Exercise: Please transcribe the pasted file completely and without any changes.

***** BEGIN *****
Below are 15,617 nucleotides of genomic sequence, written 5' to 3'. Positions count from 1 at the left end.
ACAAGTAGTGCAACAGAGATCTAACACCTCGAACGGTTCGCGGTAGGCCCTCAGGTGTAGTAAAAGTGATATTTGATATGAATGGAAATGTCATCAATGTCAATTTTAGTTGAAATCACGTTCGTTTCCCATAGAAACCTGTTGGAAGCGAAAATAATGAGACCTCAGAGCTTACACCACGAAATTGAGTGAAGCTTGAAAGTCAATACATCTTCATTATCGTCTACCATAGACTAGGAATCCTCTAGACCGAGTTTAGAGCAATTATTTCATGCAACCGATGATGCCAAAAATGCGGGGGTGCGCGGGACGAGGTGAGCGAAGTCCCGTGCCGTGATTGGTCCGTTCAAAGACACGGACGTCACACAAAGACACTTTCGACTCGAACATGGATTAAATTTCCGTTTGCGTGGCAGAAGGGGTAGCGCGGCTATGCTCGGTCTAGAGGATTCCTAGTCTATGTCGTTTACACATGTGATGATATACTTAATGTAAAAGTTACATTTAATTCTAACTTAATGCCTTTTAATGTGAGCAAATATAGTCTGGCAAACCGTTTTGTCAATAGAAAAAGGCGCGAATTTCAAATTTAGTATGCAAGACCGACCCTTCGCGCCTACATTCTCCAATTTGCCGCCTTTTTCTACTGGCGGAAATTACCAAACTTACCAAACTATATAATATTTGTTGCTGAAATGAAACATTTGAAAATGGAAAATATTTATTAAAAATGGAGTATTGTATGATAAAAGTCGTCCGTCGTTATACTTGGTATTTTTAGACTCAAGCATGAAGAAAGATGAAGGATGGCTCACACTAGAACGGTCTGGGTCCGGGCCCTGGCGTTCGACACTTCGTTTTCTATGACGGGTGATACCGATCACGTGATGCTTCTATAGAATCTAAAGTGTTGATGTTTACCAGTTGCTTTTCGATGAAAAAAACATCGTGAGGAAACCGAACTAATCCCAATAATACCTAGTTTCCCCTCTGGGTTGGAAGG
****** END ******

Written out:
Below are 15,617 nucleotides of genomic sequence, written 5' to 3'. Positions count from 1 at the left end.
ACAAGTAGTGCAACAGAGATCTAACACCTCGAACGGTTCGCGGTAGGCCCTCAGGTGTAGTAAAAGTGATATTTGATATGAATGGAAATGTCATCAATGTCAATTTTAGTTGAAATCACGTTCGTTTCCCATAGAAACCTGTTGGAAGCGAAAATAATGAGACCTCAGAGCTTACACCACGAAATTGAGTGAAGCTTGAAAGTCAATACATCTTCATTATCGTCTACCATAGACTAGGAATCCTCTAGACCGAGTTTAGAGCAATTATTTCATGCAACCGATGATGCCAAAAATGCGGGGGTGCGCGGGACGAGGTGAGCGAAGTCCCGTGCCGTGATTGGTCCGTTCAAAGACACGGACGTCACACAAAGACACTTTCGACTCGAACATGGATTAAATTTCCGTTTGCGTGGCAGAAGGGGTAGCGCGGCTATGCTCGGTCTAGAGGATTCCTAGTCTATGTCGTTTACACATGTGATGATATACTTAATGTAAAAGTTACATTTAATTCTAACTTAATGCCTTTTAATGTGAGCAAATATAGTCTGGCAAACCGTTTTGTCAATAGAAAAAGGCGCGAATTTCAAATTTAGTATGCAAGACCGACCCTTCGCGCCTACATTCTCCAATTTGCCGCCTTTTTCTACTGGCGGAAATTACCAAACTTACCAAACTATATAATATTTGTTGCTGAAATGAAACATTTGAAAATGGAAAATATTTATTAAAAATGGAGTATTGTATGATAAAAGTCGTCCGTCGTTATACTTGGTATTTTTAGACTCAAGCATGAAGAAAGATGAAGGATGGCTCACACTAGAACGGTCTGGGTCCGGGCCCTGGCGTTCGACACTTCGTTTTCTATGACGGGTGATACCGATCACGTGATGCTTCTATAGAATCTAAAGTGTTGATGTTTACCAGTTGCTTTTCGATGAAAAAAACATCGTGAGGAAACCGAACTAATCCCAATAATACCTAGTTTCCCCTCTGGGTTGGAAGG